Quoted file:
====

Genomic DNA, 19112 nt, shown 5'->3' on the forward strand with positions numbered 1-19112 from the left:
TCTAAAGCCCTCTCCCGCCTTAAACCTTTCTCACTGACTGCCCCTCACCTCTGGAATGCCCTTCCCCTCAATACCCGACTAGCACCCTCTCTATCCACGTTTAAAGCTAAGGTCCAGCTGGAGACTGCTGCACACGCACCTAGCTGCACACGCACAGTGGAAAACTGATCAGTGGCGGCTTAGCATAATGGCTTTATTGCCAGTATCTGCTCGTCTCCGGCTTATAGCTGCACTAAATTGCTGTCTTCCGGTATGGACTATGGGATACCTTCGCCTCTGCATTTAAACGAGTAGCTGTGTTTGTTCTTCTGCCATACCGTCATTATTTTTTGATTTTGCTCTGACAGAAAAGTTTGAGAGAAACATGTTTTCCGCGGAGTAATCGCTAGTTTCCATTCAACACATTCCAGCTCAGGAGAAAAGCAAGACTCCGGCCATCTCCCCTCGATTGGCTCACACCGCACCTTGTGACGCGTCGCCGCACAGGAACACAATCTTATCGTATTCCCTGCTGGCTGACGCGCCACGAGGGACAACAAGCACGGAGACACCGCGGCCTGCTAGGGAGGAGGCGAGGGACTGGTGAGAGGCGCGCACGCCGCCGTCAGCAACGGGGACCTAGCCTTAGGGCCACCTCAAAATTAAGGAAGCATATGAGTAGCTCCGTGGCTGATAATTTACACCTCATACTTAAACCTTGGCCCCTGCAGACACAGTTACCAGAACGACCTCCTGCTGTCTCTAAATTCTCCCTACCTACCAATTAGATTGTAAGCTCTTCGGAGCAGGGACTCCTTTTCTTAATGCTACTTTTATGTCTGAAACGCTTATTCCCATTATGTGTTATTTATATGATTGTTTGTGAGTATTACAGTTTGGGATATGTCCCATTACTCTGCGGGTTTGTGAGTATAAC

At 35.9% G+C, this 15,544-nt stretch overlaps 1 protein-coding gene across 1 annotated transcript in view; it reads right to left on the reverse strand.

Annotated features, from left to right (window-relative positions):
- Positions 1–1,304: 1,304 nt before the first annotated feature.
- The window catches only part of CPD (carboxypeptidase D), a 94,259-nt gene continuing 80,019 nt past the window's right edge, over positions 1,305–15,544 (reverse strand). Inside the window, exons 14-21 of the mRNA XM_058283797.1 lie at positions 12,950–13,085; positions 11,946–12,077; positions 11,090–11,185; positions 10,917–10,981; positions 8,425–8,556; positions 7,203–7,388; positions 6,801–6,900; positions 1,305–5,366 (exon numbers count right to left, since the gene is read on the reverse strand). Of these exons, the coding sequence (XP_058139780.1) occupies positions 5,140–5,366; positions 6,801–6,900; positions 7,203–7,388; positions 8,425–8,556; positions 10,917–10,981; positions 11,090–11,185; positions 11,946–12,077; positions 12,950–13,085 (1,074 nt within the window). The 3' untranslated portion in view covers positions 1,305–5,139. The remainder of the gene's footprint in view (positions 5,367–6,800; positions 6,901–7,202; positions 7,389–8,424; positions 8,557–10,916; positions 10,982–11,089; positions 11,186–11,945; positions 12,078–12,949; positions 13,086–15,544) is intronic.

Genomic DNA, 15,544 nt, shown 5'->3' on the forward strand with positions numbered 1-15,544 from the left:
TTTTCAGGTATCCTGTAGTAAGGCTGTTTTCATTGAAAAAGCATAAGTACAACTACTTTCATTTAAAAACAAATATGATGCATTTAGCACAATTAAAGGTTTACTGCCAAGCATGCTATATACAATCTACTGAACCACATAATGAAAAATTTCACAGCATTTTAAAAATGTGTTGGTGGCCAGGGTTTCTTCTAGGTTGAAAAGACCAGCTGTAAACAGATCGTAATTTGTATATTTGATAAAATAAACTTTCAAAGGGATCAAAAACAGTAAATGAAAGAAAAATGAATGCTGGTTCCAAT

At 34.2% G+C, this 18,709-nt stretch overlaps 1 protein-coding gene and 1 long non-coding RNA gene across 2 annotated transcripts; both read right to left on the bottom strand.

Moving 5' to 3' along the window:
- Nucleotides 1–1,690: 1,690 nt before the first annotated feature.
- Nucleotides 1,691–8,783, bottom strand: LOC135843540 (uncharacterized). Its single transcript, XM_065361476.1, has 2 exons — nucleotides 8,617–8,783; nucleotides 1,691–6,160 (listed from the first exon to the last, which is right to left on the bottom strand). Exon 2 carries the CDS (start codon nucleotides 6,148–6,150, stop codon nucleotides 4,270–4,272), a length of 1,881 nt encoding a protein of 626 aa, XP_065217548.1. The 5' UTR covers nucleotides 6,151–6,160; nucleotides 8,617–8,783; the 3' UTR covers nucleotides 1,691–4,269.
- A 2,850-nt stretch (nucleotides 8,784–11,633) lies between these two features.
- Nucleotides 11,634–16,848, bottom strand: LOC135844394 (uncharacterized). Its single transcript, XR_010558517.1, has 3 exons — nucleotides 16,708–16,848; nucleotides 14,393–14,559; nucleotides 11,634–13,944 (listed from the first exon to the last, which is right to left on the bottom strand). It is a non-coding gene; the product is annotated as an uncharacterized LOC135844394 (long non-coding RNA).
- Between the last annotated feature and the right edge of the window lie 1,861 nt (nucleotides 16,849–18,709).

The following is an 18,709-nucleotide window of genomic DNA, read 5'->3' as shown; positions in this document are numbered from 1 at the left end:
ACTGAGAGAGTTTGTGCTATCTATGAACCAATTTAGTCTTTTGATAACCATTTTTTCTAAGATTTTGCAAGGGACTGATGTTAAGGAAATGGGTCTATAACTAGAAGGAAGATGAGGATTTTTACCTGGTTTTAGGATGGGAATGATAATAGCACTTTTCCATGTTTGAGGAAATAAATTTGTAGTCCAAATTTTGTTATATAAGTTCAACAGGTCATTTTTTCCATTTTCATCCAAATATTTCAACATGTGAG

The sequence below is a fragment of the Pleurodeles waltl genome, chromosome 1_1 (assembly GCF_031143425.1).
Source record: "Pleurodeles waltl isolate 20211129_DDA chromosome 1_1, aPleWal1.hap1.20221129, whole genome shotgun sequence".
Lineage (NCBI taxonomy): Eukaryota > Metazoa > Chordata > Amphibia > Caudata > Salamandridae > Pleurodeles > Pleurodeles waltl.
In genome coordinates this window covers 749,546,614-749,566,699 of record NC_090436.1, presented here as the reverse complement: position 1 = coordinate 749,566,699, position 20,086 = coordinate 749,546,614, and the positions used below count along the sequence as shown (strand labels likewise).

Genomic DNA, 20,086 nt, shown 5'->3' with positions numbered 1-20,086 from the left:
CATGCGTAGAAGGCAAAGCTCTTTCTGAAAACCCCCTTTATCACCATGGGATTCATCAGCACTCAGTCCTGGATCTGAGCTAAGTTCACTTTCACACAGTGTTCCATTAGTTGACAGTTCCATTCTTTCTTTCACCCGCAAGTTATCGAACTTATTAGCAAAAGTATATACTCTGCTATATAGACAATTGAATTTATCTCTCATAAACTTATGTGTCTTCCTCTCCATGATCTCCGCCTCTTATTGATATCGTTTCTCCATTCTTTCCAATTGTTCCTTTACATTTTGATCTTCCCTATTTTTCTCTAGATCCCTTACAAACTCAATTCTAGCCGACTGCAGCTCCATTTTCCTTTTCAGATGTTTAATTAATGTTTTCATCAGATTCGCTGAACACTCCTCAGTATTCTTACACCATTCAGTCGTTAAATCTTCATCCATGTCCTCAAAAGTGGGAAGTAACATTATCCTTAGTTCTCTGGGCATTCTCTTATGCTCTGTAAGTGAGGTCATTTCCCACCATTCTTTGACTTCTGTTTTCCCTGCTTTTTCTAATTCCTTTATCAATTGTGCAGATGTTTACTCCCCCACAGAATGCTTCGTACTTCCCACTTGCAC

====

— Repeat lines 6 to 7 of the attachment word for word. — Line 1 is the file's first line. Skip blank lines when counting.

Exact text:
- The window catches only part of CPD (carboxypeptidase D), a 94,259-nt gene continuing 80,019 nt past the window's right edge, over positions 1,305–15,544 (reverse strand). Inside the window, exons 14-21 of the mRNA XM_058283797.1 lie at positions 12,950–13,085; positions 11,946–12,077; positions 11,090–11,185; positions 10,917–10,981; positions 8,425–8,556; positions 7,203–7,388; positions 6,801–6,900; positions 1,305–5,366 (exon numbers count right to left, since the gene is read on the reverse strand). Of these exons, the coding sequence (XP_058139780.1) occupies positions 5,140–5,366; positions 6,801–6,900; positions 7,203–7,388; positions 8,425–8,556; positions 10,917–10,981; positions 11,090–11,185; positions 11,946–12,077; positions 12,950–13,085 (1,074 nt within the window). The 3' untranslated portion in view covers positions 1,305–5,139. The remainder of the gene's footprint in view (positions 5,367–6,800; positions 6,901–7,202; positions 7,389–8,424; positions 8,557–10,916; positions 10,982–11,089; positions 11,186–11,945; positions 12,078–12,949; positions 13,086–15,544) is intronic.

Genomic DNA, 15,544 nt, shown 5'->3' on the forward strand with positions numbered 1-15,544 from the left: